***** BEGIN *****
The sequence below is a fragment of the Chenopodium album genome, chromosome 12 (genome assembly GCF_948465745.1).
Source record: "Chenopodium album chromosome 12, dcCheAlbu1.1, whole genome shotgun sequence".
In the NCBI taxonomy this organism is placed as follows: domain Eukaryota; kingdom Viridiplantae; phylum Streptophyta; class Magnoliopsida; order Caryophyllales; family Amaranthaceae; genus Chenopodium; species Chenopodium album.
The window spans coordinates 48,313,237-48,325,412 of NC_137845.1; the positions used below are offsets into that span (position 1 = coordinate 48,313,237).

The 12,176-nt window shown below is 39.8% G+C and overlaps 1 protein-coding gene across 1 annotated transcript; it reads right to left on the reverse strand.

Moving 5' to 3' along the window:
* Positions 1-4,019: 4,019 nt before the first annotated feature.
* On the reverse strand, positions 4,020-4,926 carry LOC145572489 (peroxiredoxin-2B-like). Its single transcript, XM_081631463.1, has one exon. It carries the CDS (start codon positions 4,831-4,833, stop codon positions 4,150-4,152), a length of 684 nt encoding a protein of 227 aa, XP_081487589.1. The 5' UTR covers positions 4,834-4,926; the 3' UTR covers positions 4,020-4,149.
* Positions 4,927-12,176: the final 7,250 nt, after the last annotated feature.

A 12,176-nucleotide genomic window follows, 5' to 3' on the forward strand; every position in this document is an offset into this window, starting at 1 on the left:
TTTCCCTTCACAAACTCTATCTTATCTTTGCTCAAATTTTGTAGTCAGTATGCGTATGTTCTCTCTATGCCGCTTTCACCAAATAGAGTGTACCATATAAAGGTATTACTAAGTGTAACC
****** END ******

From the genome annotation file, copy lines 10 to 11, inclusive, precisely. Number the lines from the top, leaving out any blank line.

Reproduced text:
A 12,176-nucleotide genomic window follows, 5' to 3' on the forward strand; every position in this document is an offset into this window, starting at 1 on the left:
TTTCCCTTCACAAACTCTATCTTATCTTTGCTCAAATTTTGTAGTCAGTATGCGTATGTTCTCTCTATGCCGCTTTCACCAAATAGAGTGTACCATATAAAGGTATTACTAAGTGTAACC